It’s a personal interest of mine to actively seek out nutritional information from those small, under-the-radar publications, but not everyone has the time, energy or interest to do so. Many of those publications/organizations/websites have great information, but are either largely unknown (I am still discovering new ones daily) or exclude segments of the population because they don’t identify with weightlifters or vegans (to name a few). Convenience will win every time when it comes to food. That’s why I believe it’s so important to make that elusive, factual information convenient for the everyday consumer. In time, I think these tidbits of truth will make their way into the mainstream media.  But for now, I think the most important thing a person can do is be a critical reader and see where your information is coming from. Evaluate the source of the material and check who is paying for the study before you make any drastic conclusions.

And, take everything in stride. Only you will know what works for you. Everyone has different dietary needs based on medical conditions, daily activities, allergies, religion, moral beliefs and simple likes and dislikes. I’ve quoted him before and I’ll quote him again because so much of what The Institute for the Psychology of Eating is about aligns with what I believe in:

“There’s no “one size fits all” in the diet business…. every nutritional system or expert has at least one nugget of wisdom to offer us. In other words, what’s good for the Okinawans, the French, the Mediterraneans, the Hunzas, the Paleolithics, or the bikini-clad inhabitants of South Beach isn’t necessarily what’s good for us. Just take the nugget of truth that works for you, and that works for the people you love and serve.” – Marc David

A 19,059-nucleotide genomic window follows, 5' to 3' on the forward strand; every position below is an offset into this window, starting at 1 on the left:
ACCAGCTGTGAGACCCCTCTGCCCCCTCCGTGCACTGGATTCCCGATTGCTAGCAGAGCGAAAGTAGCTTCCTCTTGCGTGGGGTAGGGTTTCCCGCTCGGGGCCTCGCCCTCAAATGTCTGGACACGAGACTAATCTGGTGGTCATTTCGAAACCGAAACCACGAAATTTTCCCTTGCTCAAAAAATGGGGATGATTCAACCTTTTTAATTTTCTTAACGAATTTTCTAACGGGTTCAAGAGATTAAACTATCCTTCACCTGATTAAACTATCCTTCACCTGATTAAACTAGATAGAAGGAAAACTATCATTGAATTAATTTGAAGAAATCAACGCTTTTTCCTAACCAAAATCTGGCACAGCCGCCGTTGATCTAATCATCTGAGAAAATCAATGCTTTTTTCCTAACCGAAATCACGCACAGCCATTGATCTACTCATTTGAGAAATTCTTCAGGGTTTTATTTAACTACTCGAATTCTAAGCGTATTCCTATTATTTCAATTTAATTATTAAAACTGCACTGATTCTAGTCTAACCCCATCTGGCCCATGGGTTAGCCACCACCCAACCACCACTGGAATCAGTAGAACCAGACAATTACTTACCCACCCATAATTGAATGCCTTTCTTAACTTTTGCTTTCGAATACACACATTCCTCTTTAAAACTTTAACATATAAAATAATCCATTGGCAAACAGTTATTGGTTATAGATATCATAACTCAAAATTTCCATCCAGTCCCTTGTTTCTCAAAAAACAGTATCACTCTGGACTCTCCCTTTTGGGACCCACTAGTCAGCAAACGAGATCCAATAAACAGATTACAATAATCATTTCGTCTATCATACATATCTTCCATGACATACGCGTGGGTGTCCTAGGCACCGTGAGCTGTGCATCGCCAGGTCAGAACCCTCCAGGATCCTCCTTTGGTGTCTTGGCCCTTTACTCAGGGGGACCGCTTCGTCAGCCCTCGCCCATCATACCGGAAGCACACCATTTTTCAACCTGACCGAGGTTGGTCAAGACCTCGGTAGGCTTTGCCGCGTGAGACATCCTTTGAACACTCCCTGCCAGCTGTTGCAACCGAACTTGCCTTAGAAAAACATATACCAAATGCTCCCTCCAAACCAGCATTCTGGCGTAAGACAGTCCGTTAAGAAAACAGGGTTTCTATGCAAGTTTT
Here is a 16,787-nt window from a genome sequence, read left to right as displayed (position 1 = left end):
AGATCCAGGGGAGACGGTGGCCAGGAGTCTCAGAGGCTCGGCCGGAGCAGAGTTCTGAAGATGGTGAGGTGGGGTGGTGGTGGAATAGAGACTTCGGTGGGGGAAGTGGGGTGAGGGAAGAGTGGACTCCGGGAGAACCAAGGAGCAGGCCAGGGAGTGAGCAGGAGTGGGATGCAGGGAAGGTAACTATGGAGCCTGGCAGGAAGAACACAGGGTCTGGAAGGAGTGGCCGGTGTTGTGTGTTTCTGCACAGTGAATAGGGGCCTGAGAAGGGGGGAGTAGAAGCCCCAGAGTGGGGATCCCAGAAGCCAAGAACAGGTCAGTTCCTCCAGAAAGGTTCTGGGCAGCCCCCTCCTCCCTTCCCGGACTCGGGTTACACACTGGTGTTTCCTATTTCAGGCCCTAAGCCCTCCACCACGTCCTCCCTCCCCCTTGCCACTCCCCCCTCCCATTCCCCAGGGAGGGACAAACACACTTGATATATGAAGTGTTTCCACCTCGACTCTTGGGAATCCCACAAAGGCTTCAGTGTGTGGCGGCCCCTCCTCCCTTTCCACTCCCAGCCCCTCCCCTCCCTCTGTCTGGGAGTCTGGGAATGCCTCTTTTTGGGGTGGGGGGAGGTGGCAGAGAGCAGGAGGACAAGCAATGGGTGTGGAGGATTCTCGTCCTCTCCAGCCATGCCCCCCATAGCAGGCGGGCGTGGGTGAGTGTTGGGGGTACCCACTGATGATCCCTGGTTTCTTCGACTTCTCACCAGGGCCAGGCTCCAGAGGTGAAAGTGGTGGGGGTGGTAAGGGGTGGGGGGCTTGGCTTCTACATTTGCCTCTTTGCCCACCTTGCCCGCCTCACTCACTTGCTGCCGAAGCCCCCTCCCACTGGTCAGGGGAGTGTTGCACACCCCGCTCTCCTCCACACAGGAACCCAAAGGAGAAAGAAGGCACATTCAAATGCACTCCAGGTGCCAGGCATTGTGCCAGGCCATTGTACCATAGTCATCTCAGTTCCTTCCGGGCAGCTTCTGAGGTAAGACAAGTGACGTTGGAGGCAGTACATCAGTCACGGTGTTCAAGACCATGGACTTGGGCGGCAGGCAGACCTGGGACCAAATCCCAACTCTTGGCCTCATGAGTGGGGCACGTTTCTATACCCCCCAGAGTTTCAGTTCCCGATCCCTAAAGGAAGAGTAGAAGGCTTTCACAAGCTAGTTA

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REBLOG: PepsiCo removes controversial ingredient from Gatorade

It seems Pepsi Co is taking a step in the right direction. After hearing one teenage consumer’s concerns about brominated vegetable oil in Gatorade, the company has announced that it will remove the ingredient from their product. In a previous post, I mentioned that many ingredients allowed by law for use in food in the US are banned by other countries. This is one of them.

Pepsi Co will instead use sucrose acetate isobutyrate, “an emulsifier that is “generally recognized as safe” as a food additive by the Food and Drug Administration.” A quick google search for the term suggests this ingredient is used in lacquers and printing ink and in a study was found to cause liver problems in dogs.

It would appear that the company just switched out one bad ingredient for another. But the good point here is that action was taken in response to consumer concern. In the article, the promoters of this effort have been trying to get the substance out of many products for some time now, and have been turned down by the FDA due to “budgetary constraints.” Going directly to the company seems to offer the best shot at success.